“When God gives us a time of exaltation it is always exceptional. It has its meaning in our life with God, but we must beware lest spiritual selfishness wants to make it the only time. The sphere of exaltation is not meant to teach us anything. We are apt to think that everything that happens to us is to be turned into useful teaching;  it is to be turned into something better than teaching, viz., into character.  We shall find that the spheres God brings us into are not meant to teach us something but to make us something. There is a great danger in asking, “What is the use of it?” There is no use in it at all. If you want a life of usefulness, don’t be a Christian after Our Lord’s stamp; you will be much more useful if you are not…. The mountaintop experiences are rare moments, but they are meant for something in the purposes of God. It was not until Peter came to write his Epistles that he realised the full purpose of his having been on the Mount of Transfiguration.”

“Do get out of your ears the noisy cries of the Christian world we are in—“Do this and do that.” Never! “Be this and that, then I will do through you,” says Jesus… We slander God by our very eagerness to work for Him without knowing Him.”

  • The mountaintop experience is where we SEE His glory.  The valley is where we LIVE for His glory.  It is in the valley where nothing is pretty, and in “humiliation”, that we find our true worth to God and our faithfulness manifested.  It is in the dull and ordinary where we are to live according to our personal relationship to Him.  Jesus went down from the Mount of Transfiguration to the cross where He was glorified:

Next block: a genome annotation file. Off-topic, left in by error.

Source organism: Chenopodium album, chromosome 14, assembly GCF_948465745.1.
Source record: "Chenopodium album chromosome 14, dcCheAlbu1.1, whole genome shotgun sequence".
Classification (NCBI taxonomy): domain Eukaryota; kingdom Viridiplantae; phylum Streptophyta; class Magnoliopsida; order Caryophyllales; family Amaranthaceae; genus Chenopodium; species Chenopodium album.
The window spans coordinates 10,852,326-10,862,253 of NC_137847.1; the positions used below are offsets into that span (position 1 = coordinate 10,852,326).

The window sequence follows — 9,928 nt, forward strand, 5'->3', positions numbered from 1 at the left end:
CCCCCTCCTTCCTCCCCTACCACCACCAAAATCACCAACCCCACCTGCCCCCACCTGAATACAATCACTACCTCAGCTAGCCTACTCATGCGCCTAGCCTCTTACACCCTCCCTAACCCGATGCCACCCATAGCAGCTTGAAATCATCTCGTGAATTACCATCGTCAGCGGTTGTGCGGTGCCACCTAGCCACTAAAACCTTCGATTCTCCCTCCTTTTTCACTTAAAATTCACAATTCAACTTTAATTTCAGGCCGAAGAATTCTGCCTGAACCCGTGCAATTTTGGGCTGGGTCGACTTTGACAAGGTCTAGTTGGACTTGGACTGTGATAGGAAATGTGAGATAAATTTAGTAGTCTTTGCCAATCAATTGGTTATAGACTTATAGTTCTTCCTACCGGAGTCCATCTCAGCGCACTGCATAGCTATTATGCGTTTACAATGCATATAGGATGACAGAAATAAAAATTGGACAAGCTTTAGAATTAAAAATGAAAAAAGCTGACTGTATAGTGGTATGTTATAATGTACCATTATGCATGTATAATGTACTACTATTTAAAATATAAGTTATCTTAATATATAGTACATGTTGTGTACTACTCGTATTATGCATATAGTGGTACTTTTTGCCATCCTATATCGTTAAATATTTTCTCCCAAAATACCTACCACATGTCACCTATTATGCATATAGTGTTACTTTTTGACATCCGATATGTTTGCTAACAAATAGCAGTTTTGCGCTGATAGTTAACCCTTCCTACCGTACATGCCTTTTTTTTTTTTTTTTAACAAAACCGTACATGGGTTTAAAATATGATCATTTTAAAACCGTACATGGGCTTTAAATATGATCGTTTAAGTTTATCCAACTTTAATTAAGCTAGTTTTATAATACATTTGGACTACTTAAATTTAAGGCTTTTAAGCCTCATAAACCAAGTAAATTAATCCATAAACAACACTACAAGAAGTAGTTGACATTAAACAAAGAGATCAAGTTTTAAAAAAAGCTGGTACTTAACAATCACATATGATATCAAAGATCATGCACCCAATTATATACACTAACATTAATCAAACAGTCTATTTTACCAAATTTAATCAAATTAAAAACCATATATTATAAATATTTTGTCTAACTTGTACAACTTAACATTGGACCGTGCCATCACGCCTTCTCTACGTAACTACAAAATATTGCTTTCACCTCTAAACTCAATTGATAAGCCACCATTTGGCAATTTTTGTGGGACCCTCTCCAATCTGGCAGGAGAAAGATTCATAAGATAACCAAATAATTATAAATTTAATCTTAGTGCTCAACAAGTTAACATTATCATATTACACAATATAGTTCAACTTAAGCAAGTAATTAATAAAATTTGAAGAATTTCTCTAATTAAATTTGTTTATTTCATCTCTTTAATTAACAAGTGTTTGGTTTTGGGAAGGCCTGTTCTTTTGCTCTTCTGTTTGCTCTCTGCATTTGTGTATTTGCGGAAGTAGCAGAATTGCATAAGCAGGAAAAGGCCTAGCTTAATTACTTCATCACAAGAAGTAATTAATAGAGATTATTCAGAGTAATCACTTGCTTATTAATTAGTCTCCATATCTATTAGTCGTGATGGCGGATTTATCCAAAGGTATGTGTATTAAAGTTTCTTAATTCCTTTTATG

“After every time of exaltation we are brought down with a sudden rush into things as they are, where things are neither beautiful nor poetic nor spiritual nor thrilling. The height of the mountaintop is measured by the drab drudgery of the valley. We never live for the glory of God on the mount, we see His glory there, but we do not live for His glory there; it is in the valley that we live for the glory of God. Our Lord came down from the Mount into the valley and went on to the Cross where He was glorified; and we have to come down from the mount of exaltation into the drab life of the valley. It is in the sphere of humiliation that we find our true worth to God, and that is where our faithful- ness has to be manifested. Most of us can do things if we are always at the heroic pitch; but God wants us at the drab, commonplace pitch, where we live in the valley according to our personal relationship to Him. We can all be thrilled by appeals to do things in an ecstatic way, by moments of devotion, but that is never the work of God’s grace, it is the natural self- ishness of our own hearts. We can all do the heroic thing, but can we live in the drab humiliating valley where there is nothing amazing, but mostly disaster, certainly humiliation, and emphatically everything drab and dull and mean?6 That is where Jesus Christ lived most of His life.”